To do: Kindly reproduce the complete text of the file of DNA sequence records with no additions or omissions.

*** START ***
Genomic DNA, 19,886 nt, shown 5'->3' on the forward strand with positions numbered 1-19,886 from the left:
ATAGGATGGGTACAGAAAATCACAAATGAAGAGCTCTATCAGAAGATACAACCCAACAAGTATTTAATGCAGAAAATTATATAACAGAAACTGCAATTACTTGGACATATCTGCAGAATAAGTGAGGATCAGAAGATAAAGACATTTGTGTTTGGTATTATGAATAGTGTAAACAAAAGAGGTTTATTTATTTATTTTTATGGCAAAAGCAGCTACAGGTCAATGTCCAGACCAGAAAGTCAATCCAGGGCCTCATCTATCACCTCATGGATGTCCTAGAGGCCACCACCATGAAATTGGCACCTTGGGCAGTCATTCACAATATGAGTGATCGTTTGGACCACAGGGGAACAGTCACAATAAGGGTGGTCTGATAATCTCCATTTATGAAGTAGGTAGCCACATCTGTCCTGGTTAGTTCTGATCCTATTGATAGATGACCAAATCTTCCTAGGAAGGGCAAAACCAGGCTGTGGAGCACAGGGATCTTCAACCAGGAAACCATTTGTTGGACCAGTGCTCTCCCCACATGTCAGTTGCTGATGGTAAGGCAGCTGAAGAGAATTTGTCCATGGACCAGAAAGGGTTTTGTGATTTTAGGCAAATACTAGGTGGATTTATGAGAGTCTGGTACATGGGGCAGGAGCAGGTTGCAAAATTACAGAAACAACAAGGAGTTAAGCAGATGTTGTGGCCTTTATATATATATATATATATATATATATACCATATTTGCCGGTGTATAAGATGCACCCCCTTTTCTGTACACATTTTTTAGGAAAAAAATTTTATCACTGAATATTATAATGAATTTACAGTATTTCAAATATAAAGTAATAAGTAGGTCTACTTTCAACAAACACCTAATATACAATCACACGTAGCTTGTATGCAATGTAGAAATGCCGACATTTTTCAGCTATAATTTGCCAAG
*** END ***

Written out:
Genomic DNA, 19,886 nt, shown 5'->3' on the forward strand with positions numbered 1-19,886 from the left:
ATAGGATGGGTACAGAAAATCACAAATGAAGAGCTCTATCAGAAGATACAACCCAACAAGTATTTAATGCAGAAAATTATATAACAGAAACTGCAATTACTTGGACATATCTGCAGAATAAGTGAGGATCAGAAGATAAAGACATTTGTGTTTGGTATTATGAATAGTGTAAACAAAAGAGGTTTATTTATTTATTTTTATGGCAAAAGCAGCTACAGGTCAATGTCCAGACCAGAAAGTCAATCCAGGGCCTCATCTATCACCTCATGGATGTCCTAGAGGCCACCACCATGAAATTGGCACCTTGGGCAGTCATTCACAATATGAGTGATCGTTTGGACCACAGGGGAACAGTCACAATAAGGGTGGTCTGATAATCTCCATTTATGAAGTAGGTAGCCACATCTGTCCTGGTTAGTTCTGATCCTATTGATAGATGACCAAATCTTCCTAGGAAGGGCAAAACCAGGCTGTGGAGCACAGGGATCTTCAACCAGGAAACCATTTGTTGGACCAGTGCTCTCCCCACATGTCAGTTGCTGATGGTAAGGCAGCTGAAGAGAATTTGTCCATGGACCAGAAAGGGTTTTGTGATTTTAGGCAAATACTAGGTGGATTTATGAGAGTCTGGTACATGGGGCAGGAGCAGGTTGCAAAATTACAGAAACAACAAGGAGTTAAGCAGATGTTGTGGCCTTTATATATATATATATATATATATATATACCATATTTGCCGGTGTATAAGATGCACCCCCTTTTCTGTACACATTTTTTAGGAAAAAAATTTTATCACTGAATATTATAATGAATTTACAGTATTTCAAATATAAAGTAATAAGTAGGTCTACTTTCAACAAACACCTAATATACAATCACACGTAGCTTGTATGCAATGTAGAAATGCCGACATTTTTCAGCTATAATTTGCCAAG